5 Things Pastors Should Not Do To Market Their Blog
Blogging may be the greatest thing to online networking since email. It gives everyone the platform to talk about whatever and however they want. In the last twelve months, I have seen a huge increase in voices from senior pastors, youth pastors, Christian parents, volunteers of ministries, and everything in between.
With all of these voices speaking, it can get a bit loud and hard to be heard. We want to offer five things that pastors need to AVOID as they market their blog in order to be heard better than they are now (and maybe prevent some headaches in the future).
1. Don’t Market To Everyone
Wouldn’t it be amazing if everyone read your blog? Honestly, that’s wishful thinking. We have a natural audience of people who know and love us already. This is where we need to start with knowing who our audience will be. Do not reinvent the wheel, but simply learn from your relationships that you already have about your style people love and why they love that about you. You might already have an online presence elsewhere, via Facebook, forums, or guest posting with other blogs. Look back at that work and find out what people responded to well. All of this will help present the very best you.
2. Don’t Use Every Social Media Network
It is assumed that you are using social media to advertise your blog in some way or another. That in and of itself is a great thing for more than just getting traffic to your blog. But there is a threshold of too much of a good thing. Instead of putting equal effort into several social media networks, find your primary network and invest 75% of your effort into it alone and the other 25% into everything else. In essence, be great at one instead of less than good on many. Have your church’s social media account share it occasionally too.
3. Don’t Focus Solely on Marketing Your Blog
First impressions are everything and so are the second, third, and so on. You need to make your tweets, status updates, and posts as valuable to viewers as possible so that people will continue to subscribe to you. We suggest to achieve this, that 80% of your tweets and status updates be you giving something to your followers and taking something from them only 20% of the time. When we say giving, we are talking about fresh ideas, links to the latest news you care about, or free stuff. Make sure that it benefits your followers. Keep advertisements to buy a book you wrote, reading your latest article, or leave comments on your blog to a minimum. Overdoing the “taking” can come off as spamming and you may lose followers and fans quickly. We would never have a sermon solely focused on coming to church, there needs to be substance to what you say. Same thing with your marketing.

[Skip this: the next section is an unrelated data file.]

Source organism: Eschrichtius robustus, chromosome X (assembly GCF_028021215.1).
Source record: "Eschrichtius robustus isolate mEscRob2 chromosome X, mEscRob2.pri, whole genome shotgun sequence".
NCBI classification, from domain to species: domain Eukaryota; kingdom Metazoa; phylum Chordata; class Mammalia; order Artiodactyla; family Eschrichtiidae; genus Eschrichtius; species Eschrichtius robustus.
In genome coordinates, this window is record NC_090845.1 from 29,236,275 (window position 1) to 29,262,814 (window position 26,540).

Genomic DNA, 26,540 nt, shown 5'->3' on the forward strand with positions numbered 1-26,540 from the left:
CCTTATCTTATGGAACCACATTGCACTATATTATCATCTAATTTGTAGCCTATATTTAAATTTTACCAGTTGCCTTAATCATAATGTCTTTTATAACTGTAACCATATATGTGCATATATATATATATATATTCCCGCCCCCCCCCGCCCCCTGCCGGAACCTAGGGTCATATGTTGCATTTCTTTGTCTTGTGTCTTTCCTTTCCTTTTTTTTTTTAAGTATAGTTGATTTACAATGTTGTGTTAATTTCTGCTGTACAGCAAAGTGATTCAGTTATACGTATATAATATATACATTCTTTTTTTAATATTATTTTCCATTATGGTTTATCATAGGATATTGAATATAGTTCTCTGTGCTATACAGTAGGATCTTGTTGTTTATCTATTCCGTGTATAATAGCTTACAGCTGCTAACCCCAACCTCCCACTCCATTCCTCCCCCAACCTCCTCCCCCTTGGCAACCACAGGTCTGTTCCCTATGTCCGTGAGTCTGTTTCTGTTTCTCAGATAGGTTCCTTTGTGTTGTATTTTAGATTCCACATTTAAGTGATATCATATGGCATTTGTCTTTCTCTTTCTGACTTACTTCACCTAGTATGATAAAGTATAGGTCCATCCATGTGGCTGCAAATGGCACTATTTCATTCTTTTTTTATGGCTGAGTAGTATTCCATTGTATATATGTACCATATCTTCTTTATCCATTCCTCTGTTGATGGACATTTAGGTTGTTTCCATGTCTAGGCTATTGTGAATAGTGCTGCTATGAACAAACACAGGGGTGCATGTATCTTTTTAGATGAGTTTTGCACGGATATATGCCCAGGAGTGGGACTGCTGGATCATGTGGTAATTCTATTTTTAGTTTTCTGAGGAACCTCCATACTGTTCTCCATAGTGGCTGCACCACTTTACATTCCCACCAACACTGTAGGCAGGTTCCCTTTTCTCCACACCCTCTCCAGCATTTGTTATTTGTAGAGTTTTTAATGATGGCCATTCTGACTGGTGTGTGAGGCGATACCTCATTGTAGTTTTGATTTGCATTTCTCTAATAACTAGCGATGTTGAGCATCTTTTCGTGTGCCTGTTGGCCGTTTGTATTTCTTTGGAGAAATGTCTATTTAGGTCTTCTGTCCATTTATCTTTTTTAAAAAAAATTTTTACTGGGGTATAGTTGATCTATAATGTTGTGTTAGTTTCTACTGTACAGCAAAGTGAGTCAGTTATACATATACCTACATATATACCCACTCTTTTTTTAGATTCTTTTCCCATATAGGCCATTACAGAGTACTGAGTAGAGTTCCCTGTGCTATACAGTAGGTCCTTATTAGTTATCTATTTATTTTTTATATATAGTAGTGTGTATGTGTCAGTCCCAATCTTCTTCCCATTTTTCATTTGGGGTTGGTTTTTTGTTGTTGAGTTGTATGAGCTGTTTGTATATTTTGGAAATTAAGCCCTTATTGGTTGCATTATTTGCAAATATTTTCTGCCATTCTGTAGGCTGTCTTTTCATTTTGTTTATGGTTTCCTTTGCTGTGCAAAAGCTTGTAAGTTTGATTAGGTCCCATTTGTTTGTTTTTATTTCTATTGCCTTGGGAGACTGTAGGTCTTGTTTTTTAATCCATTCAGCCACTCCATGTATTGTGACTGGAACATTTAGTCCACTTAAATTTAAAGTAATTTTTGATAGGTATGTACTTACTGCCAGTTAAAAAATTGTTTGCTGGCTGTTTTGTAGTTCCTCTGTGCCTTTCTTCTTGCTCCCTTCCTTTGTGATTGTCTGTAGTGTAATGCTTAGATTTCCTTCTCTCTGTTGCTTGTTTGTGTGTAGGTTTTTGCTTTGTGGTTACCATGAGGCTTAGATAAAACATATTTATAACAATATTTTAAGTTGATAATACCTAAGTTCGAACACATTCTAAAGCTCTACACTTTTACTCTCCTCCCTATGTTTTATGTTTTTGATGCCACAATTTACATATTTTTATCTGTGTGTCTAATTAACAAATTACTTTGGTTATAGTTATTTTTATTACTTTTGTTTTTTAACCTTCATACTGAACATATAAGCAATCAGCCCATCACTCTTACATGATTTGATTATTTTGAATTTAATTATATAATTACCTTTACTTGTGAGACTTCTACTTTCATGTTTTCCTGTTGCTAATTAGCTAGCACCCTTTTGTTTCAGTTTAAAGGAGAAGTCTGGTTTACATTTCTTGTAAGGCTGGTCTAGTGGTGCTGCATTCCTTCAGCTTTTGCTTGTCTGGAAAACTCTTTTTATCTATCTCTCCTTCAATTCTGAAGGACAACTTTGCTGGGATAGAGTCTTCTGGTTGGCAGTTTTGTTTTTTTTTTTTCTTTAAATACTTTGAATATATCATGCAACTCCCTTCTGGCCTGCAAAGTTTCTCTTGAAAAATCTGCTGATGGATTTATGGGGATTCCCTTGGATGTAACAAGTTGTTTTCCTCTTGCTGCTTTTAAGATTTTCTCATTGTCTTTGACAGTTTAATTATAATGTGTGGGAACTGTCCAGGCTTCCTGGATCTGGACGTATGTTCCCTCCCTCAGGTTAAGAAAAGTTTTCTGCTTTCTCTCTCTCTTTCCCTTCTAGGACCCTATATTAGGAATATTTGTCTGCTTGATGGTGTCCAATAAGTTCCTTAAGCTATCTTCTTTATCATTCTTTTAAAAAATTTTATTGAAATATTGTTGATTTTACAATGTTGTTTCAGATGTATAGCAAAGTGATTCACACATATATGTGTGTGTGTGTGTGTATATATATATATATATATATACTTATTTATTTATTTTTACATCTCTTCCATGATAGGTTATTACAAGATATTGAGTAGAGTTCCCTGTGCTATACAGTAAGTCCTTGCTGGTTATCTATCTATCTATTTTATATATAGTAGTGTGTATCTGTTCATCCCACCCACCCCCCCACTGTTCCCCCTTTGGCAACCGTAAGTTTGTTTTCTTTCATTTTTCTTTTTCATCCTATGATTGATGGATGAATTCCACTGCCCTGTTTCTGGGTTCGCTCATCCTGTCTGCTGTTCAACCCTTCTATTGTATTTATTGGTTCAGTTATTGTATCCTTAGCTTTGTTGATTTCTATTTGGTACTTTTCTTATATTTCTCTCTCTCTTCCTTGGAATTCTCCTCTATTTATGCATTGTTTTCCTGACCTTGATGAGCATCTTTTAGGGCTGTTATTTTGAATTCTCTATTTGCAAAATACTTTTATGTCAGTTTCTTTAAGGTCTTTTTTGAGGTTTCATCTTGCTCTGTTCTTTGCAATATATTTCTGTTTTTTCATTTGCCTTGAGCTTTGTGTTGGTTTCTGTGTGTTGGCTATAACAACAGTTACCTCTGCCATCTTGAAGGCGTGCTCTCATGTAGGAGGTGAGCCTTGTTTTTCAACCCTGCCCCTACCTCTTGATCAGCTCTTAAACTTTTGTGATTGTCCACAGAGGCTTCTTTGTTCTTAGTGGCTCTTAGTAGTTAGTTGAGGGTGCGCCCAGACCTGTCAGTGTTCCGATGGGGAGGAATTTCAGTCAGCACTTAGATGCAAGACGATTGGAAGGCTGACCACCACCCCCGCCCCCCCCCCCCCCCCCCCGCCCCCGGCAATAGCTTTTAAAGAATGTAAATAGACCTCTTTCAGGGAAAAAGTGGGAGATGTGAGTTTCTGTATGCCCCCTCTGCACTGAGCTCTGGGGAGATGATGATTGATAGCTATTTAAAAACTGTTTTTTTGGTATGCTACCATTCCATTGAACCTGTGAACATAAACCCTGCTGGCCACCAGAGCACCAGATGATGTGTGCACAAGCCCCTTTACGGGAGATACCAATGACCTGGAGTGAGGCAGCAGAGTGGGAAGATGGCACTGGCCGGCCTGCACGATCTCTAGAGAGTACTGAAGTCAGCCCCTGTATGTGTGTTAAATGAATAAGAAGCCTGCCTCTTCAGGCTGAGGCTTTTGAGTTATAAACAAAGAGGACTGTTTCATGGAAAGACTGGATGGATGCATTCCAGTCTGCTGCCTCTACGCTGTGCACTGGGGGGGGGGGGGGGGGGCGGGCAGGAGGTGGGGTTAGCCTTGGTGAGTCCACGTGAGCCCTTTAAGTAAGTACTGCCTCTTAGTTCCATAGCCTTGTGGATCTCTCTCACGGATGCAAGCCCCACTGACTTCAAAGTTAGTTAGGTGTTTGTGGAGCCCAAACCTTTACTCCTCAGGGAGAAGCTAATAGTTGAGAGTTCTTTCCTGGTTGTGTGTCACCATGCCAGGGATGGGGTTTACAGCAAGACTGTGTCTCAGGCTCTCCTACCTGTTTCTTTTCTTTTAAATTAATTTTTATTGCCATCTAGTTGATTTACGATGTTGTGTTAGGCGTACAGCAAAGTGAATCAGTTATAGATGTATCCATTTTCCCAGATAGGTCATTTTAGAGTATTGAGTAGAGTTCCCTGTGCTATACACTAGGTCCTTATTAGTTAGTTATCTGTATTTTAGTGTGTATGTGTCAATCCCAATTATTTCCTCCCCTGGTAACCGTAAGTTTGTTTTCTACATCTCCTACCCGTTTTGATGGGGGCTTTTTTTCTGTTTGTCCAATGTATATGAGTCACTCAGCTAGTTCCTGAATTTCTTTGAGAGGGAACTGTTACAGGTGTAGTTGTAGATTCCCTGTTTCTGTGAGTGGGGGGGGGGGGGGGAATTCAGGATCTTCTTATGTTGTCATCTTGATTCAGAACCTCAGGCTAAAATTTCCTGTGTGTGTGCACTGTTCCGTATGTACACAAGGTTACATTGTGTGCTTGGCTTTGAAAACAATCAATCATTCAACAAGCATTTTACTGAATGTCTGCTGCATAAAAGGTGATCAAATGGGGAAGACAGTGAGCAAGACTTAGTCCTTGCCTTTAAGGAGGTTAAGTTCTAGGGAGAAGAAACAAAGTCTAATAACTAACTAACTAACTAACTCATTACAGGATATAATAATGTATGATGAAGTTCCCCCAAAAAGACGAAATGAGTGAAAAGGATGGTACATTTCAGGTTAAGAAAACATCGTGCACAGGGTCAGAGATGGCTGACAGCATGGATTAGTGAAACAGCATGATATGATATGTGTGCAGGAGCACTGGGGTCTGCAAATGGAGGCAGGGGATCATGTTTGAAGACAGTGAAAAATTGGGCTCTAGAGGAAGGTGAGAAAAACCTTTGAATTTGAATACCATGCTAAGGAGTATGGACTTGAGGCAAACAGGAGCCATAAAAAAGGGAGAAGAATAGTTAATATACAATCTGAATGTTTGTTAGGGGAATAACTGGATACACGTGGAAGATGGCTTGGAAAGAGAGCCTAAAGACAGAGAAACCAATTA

4. Don’t Assume People Can Find You
If you do not know what SEO tools are, you are behind the curve. In essence, you need to make your blog speak the language of search engines, know the hot topics you want to come up, and build how you title images and blog posts around this strategy. Doing so will put you on the front page of those keyword searches on Google and Bing, which can sometimes increase your traffic ten fold! This is not optional for those who want to be seen and heard. How many of your congregation members even know you blog?
5. Don’t Do the Marketing Yourself
We have already talked about knowing your audience so you know who to market towards. These same people may be some of your biggest allies to helping you gain visibility on social networks, other blogging spheres, and word-of-mouth. They already have an established audience to share your website. The best people are friends, bloggers who you have guest posted for, and if possible, even competitors who write on the same topics as you do. If you feel comfortable, put it in your bulletin but do not put it in your sermon. (Too tacky and self-serving)
Marketing is much more than just sharing a link. You need to network, engage your audience, and put the necessary effort in to reach the people who will read your site.
What other ideas would you put that are marketing no-no’s?
Jeremy Smith is a 27 year old youth worker at the Air Force Academy chapel, working for Club Beyond, and attending Denver Seminary for his Master”s of Counseling in Mental Health. His bachelors degree is in Computer Engineering and Master’s in Family Ministry. He has been involved in Youth for Christ for eight years and absolutely loves sharing the life of Jesus with teens. He is also married to Ashley, his wonderful wife of 3 years.